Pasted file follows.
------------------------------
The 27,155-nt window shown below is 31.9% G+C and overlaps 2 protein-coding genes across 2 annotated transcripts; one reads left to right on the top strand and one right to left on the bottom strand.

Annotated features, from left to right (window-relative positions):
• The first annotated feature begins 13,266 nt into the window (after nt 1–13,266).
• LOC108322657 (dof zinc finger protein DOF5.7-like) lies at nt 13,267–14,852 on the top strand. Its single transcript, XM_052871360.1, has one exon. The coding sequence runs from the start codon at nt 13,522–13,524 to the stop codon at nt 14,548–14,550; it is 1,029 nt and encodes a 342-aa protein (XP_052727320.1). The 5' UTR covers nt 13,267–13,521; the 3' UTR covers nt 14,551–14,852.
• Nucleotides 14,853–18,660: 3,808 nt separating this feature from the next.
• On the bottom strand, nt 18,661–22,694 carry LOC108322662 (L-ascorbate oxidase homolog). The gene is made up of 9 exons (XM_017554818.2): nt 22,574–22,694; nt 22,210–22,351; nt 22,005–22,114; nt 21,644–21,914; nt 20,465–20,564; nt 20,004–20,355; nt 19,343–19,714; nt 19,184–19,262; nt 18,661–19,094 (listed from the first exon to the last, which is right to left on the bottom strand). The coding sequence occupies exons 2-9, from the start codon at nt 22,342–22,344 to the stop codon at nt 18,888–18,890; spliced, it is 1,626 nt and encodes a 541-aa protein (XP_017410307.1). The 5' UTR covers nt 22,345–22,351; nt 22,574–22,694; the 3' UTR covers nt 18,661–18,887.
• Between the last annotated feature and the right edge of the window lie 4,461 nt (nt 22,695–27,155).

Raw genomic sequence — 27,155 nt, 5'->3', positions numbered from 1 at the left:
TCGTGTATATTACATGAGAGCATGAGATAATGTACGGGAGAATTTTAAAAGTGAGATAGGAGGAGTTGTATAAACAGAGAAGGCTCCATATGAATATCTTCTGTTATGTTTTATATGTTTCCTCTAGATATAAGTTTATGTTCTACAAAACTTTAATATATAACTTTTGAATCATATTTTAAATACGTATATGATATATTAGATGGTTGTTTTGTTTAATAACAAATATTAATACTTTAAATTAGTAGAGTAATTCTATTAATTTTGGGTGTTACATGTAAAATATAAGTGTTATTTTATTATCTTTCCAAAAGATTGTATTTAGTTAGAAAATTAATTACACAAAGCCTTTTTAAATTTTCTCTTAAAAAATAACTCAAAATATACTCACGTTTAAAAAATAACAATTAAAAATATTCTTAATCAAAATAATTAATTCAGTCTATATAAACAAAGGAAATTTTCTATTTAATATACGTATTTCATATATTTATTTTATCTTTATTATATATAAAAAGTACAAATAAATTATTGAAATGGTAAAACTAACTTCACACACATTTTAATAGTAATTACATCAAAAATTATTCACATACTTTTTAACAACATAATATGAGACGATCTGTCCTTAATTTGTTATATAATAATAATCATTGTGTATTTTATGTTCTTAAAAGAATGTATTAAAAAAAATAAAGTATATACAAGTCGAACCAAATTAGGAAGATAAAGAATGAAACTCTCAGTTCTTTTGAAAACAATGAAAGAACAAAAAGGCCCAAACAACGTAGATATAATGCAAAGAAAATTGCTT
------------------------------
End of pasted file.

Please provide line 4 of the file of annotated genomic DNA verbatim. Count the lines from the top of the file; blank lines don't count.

• LOC108322657 (dof zinc finger protein DOF5.7-like) lies at nt 13,267–14,852 on the top strand. Its single transcript, XM_052871360.1, has one exon. The coding sequence runs from the start codon at nt 13,522–13,524 to the stop codon at nt 14,548–14,550; it is 1,029 nt and encodes a 342-aa protein (XP_052727320.1). The 5' UTR covers nt 13,267–13,521; the 3' UTR covers nt 14,551–14,852.